03 September, 2010


Note: After the big job of re-labeling I just performed on this Blog, as part of my re-organization, I'm going to eliminate my other sister audio Blog (Review and Overview), to let everything be archived here. Today I'm duplicating all reviews from my sister Blog here. This may cause inconvenience for a few users who follow some of my items; my apology. In the long run, this shall be a lot more efficient. For regular posts, scroll down to 01, Spetember and below.


Last time, my MMG got approximately 200 hours before I packed them up and returned for HK. This time, the first thing I did upon arrival was to unpack these. Those DAMNED "binding posts"!!

My living room is about 12.5 ft x 20 ft (not bad), and I could normally have these 1/3 way up from the back wall. Due to furniture, I could not have these close to the sidewalls, instead about 2' from the right and 3' from the left. During the first days when mother was in the hospital I moved the dining table and achieved more symmetry, though sound did not change that much.

Much have been written about these and I need not wax lyrics, but some pointers and personal experiences:

1. I have long been an SMG user. There is a possibility the older models sound a little smoother. The MMG is super transparent and needs no apology even if compared to its bigger brothers, but it is less forgiving than older models.

2. Feikeung's MG-12, the next model up, is still in my home in HK. It sounds similar to my SMG but is significantly harder to drive. Note that a very recent issue of TAS lumped MMG and MG-12 together as almost similar. They are, but subjectively and in recall I feel the MMG is leaner in the bass and a little sharper sounding than the MG-12. If we look at the specs you shall discover a curiosity. The MG-12 is rated down to 40 Hz, 5 Hz lower than the MMG and I think you can tell that by listening. The MMG however is rated a full 2 kHz higher than the MG-12, and I think you can hear that too. This is not difficult to comprehend, basically a balance between the bass panel and treble ribbon. The MMG is noticeably easier to drive than the MG-12, surprising given that the surface area of MG-12 is only 25% greater than MMG (867 vs 696). Perhaps there is a difference in crossover? In my room here driving then with the McIntosh 2200 feels effortless but even a Rotel 325BEE works quite nicely, though you can hear clipping if you really turn it up ("soft-clipping" not engaged). If you don't believe that, read Dick Olsher's excellent review. The important point is that the minor differences may prove important depending on one's room and circumstances. In my room I really would like to have the 1.6 and I can get much of my MMG money back if I trade it in (or keep them in the event of a planar 5.1, Ha!) but since the surface area of 1.6 is almost twice of the MMG (1235 vs 696) I really hesitate. No doubt my McIntosh 2200 and Marantz 9's can do it but it would be a pain.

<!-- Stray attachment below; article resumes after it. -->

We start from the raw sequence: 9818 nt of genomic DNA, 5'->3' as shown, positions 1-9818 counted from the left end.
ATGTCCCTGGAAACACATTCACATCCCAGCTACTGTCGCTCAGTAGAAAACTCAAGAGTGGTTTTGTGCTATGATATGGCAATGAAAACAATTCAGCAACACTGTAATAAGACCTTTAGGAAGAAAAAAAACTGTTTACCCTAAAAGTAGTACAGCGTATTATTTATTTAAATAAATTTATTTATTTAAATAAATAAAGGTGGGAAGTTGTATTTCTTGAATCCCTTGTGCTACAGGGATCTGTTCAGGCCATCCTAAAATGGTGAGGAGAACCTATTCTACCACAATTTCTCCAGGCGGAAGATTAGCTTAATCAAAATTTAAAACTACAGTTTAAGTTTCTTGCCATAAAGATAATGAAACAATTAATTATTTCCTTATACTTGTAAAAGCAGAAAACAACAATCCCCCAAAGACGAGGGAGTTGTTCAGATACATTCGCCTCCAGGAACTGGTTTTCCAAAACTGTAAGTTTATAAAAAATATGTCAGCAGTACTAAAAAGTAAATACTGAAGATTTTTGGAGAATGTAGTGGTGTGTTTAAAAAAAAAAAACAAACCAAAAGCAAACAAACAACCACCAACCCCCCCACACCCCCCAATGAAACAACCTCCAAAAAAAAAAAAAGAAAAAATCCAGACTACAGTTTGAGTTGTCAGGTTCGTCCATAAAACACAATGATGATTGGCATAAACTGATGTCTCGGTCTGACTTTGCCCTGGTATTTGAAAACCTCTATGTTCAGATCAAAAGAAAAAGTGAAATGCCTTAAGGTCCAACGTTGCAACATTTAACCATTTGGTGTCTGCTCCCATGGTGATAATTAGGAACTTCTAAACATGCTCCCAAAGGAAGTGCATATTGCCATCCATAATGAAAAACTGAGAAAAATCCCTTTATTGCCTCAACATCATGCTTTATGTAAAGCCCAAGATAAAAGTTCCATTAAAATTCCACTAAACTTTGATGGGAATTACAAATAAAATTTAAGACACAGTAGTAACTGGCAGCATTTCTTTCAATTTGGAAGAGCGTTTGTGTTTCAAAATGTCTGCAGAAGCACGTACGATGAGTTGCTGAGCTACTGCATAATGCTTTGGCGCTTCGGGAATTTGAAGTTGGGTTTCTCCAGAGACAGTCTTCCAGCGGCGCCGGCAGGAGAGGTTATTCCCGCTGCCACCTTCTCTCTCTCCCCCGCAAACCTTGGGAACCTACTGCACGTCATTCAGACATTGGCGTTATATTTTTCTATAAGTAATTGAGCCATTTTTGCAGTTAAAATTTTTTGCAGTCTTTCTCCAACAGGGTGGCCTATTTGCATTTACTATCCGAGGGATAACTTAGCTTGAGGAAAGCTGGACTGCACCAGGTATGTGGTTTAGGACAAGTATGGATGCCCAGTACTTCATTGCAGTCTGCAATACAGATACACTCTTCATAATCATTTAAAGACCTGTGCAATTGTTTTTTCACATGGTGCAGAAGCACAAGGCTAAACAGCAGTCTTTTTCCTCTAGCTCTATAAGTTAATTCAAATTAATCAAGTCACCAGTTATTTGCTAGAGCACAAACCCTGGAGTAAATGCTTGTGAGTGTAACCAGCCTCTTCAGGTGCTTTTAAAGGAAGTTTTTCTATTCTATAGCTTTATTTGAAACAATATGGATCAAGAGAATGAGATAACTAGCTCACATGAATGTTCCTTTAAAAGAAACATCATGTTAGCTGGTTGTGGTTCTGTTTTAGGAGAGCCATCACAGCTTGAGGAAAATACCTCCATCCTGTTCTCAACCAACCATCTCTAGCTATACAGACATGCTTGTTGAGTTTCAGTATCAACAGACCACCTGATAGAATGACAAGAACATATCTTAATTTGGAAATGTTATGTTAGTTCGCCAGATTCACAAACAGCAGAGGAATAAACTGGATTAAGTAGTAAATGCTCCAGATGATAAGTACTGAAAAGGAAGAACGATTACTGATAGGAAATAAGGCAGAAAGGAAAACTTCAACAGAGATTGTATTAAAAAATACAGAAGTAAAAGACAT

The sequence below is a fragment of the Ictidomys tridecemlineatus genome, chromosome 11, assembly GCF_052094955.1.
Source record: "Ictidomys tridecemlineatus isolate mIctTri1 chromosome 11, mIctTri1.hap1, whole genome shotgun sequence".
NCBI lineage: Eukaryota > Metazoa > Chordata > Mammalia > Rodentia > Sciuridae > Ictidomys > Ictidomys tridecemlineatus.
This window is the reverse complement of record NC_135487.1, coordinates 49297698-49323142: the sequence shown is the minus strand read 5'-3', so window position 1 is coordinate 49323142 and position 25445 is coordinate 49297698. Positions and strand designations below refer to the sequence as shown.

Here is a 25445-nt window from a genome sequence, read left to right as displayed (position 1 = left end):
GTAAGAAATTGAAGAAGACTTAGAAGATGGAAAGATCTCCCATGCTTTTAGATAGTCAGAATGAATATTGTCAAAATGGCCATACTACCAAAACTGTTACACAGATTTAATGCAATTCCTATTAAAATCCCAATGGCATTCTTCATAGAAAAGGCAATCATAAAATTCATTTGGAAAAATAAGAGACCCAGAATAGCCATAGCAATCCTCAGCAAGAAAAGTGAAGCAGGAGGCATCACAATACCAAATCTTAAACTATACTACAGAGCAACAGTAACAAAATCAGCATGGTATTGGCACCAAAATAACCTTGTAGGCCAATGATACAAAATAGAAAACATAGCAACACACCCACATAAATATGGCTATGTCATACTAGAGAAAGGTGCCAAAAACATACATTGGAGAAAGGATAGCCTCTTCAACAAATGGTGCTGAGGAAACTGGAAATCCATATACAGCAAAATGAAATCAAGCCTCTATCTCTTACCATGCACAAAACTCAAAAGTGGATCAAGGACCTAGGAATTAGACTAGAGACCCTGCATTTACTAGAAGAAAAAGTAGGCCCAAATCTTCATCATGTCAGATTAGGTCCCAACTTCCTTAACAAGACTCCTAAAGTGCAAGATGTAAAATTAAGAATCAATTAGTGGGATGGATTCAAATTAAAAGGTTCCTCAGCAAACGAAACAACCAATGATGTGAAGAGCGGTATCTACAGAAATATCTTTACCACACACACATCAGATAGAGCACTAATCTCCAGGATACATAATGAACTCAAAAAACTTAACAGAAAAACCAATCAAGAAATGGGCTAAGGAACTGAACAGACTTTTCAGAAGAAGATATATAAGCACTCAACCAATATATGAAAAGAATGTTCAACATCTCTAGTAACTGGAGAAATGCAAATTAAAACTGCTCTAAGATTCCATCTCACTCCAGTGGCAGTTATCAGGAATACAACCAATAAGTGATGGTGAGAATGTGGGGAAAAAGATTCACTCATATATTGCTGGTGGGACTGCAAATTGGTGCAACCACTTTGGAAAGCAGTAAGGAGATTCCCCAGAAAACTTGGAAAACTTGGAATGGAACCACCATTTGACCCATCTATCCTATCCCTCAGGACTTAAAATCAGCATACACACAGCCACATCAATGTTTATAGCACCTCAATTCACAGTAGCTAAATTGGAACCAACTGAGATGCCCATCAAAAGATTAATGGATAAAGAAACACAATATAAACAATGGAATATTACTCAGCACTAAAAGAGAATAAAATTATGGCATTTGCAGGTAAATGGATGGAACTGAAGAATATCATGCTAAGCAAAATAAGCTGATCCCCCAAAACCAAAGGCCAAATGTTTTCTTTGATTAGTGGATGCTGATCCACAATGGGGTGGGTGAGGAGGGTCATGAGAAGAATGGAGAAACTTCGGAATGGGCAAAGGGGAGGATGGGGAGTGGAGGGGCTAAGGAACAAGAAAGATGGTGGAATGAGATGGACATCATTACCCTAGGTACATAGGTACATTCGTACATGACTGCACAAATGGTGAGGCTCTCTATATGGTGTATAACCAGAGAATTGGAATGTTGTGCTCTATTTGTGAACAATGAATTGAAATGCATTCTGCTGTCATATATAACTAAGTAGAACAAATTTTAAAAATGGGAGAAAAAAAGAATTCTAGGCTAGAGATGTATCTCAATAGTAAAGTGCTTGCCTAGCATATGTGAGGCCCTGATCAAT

3. Magnepan advises OUTER placement of tweeters for their products. I have tried both and surely find for the MMG at least outer placement yields better imaging and balance, a finding similar to Dick Olsher. No disrespect to those who insists inner placement is the only way. I'd say there's no harm in trying and each model may be different. As for placement I'd only say not everyone likes to have their Maggies' bottoms near-field and in-the-face.

4. After a period of dis-use (mine was about 5 months) sound would be lackluster at first. I had to run them in about 2 days before improvement was heard. And surprise, this time, even with the same gears bass went lower and was fuller. I think mine has reached ripeness. Even with my leftover and unappetizing Cable Talk speaker cables screwed in permanently on the speakers' sides (I hate hex-wrenching), sound was super transparent. Together with the direct-drive AT turntable and cartridge sound could even be a little too revealing. Thorens TD-125 is just about perfect.

Question: Is the treble and mid-range unrivalled? The bass? Next article.

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